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Khashoggi's killers had paramilitary training in U.S., per New York Times report

Several Saudis who took part in the killing of Washington Post journalist Jamal Khashoggi had paramilitary training in the U.S. under a State Department contract a year before his 2018 death, the New York Times reported Tuesday.

Why it matters: While there's no evidence the department knew that Crown Prince Mohammed bin Salman sanctioned Saudi officials to detain, kidnap and torture dissidents in 2017, the approval of such training underscores how "intensely intertwined" the U.S. has become with a nation known for human rights abuses, per the NYT.


  • The Biden administration released an unclassified report in February assessing that the crown prince approved the operation to "capture or kill" Khashoggi when he was at the Saudi Consulate in Istanbul.

What's happening: The Arkansas-based security firm Tier 1 Group trained the operatives that were "defensive in nature and devised to better protect Saudi leaders," according to the Times.

  • Louis Bremer, a senior executive at Tier 1's parent company Cerberus Capital Management, provided the Times with written answers to lawmakers' questions as part of his nomination for a Trump administration Pentagon role.
  • The document showed that four members of the team that killed Khashoggi were trained by Tier 1 Group in 2017, while two previously received training between October 2014 and January 2015.
  • “The training provided was unrelated to their subsequent heinous acts," Bremer said in a statement to the Times, adding that a March 2019 review by the group "uncovered no wrongdoing by the company and confirmed that the established curriculum training was unrelated to the murder of Jamal Khashoggi."

What they're saying: State Department spokesperson Ned Price said in a statement emailed to Axios that he "can't confirm or comment on any of the licensed defense export licensing activity alleged in media reporting" because International Traffic in Arms Regulations prevent officials from commenting on individual companies' licensing status or confirming related activities.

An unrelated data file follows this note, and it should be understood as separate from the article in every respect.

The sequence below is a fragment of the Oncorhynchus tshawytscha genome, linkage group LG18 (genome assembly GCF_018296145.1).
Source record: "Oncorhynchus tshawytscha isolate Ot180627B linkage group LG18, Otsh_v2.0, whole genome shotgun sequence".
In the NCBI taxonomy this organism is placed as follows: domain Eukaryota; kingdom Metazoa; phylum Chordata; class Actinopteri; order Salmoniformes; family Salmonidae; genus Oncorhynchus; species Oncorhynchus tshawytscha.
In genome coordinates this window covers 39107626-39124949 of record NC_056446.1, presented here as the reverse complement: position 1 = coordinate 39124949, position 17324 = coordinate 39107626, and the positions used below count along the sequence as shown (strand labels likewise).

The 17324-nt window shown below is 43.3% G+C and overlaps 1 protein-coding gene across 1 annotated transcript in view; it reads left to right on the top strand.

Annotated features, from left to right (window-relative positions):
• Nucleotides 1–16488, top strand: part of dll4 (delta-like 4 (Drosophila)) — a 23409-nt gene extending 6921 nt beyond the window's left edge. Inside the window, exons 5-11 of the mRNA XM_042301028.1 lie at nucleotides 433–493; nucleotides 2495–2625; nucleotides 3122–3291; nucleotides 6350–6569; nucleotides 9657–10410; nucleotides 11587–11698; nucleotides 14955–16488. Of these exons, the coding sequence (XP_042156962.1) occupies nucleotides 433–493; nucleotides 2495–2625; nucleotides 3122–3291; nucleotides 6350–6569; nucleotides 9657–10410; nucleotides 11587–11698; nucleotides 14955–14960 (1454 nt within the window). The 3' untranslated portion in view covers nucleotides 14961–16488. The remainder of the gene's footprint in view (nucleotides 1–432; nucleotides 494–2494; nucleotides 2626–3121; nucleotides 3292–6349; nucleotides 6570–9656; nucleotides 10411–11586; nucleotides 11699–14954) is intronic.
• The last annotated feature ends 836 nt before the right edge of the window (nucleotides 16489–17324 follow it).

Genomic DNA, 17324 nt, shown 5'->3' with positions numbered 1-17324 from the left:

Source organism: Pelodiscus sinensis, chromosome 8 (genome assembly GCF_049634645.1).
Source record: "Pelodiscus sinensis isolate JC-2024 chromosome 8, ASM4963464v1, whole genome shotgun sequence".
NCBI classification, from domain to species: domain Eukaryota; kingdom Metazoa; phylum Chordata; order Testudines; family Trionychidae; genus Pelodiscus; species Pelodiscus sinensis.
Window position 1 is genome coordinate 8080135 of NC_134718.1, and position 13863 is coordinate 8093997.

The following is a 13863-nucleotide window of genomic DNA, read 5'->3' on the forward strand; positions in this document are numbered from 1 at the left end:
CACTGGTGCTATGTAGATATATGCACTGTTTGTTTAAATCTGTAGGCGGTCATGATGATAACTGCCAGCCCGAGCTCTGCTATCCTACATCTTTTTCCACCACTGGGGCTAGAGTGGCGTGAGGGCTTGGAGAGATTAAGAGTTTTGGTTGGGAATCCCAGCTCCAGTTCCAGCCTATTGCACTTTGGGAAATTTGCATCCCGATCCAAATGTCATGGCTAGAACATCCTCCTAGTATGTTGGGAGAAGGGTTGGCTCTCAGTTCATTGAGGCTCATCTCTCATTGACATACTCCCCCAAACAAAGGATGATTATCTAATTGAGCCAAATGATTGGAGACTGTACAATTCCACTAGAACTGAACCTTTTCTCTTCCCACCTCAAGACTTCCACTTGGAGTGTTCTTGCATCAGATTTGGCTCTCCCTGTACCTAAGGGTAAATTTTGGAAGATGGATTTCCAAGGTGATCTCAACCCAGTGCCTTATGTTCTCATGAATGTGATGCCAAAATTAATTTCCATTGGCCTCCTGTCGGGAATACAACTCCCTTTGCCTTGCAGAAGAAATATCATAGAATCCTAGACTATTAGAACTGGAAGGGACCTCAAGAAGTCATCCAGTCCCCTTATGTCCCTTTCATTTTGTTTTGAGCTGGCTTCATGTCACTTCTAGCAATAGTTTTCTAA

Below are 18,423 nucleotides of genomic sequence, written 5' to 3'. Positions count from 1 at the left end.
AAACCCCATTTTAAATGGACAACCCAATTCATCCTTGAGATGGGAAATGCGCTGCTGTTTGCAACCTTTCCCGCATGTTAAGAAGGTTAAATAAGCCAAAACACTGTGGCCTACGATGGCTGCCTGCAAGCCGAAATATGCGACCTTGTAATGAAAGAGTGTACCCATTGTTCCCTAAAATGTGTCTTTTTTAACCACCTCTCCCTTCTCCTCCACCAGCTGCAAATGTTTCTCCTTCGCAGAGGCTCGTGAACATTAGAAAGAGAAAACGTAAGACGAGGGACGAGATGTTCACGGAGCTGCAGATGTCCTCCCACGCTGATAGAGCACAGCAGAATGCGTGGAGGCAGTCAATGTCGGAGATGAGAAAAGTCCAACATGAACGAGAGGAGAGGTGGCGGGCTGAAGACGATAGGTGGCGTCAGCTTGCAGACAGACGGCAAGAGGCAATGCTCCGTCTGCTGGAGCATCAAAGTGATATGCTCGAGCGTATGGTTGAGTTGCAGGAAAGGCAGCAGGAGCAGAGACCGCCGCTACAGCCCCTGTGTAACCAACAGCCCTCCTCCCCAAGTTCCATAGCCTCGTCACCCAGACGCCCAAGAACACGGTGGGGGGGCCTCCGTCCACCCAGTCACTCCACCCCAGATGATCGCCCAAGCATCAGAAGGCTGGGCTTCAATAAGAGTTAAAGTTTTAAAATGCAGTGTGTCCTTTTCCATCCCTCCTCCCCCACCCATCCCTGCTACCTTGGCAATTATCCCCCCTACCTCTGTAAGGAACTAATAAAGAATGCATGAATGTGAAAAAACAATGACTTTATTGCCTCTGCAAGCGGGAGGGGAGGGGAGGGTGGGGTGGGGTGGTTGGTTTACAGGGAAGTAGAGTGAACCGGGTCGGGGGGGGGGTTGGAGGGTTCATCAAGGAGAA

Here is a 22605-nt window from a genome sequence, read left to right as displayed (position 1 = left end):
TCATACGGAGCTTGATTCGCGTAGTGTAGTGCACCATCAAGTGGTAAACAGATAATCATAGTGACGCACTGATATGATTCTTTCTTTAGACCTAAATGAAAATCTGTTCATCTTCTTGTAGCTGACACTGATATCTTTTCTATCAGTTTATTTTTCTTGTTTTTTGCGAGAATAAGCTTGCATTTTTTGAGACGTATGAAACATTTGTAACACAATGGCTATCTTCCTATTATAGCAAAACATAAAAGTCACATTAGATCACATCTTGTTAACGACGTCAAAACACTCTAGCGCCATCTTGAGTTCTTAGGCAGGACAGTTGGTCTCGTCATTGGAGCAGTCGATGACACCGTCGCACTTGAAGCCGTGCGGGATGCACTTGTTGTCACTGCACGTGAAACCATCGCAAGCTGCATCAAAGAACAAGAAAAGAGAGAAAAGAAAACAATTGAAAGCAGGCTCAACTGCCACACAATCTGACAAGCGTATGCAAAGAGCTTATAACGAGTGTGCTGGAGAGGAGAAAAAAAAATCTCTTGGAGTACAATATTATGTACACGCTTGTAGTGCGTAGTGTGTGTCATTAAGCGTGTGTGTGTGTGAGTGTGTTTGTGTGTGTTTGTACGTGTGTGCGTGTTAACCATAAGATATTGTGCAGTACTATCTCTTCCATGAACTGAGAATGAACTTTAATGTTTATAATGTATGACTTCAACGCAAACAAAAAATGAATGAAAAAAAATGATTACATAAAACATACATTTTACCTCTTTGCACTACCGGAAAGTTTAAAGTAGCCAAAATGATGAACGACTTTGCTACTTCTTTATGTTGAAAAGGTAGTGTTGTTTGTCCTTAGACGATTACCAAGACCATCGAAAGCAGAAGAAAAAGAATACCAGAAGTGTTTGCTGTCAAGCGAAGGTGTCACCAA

• "Saudi Arabia faces significant threats to its territory, and we are committed to working together to help Riyadh strengthen its defenses," Price said.
  • "At the same time, the American people expect that U.S. policy towards its strategic partnership with Saudi Arabia will prioritize the rule of law and respect for human rights, which are inseparable from the interests that the United States brings to that partnership.
"This Administration insists on responsible use of U.S. origin defense equipment and training by our allies and partners, and considers appropriate responses if violations occur.  We have an established interagency process for working through the details of individual arms sales cases, which ensures that President Biden's commitment to putting human rights at the center of our foreign policy is incorporated into all relevant processes and procedures."

Of note: Price said "all proposed defense sales and transfers are assessed" on a case-by-case basis, taking into account "a broad range of political and economic considerations," including "human rights considerations."

  • Representatives for Cerberus did not immediately respond to Axios' request for comment.

Go deeper: Biden's big Saudi reset

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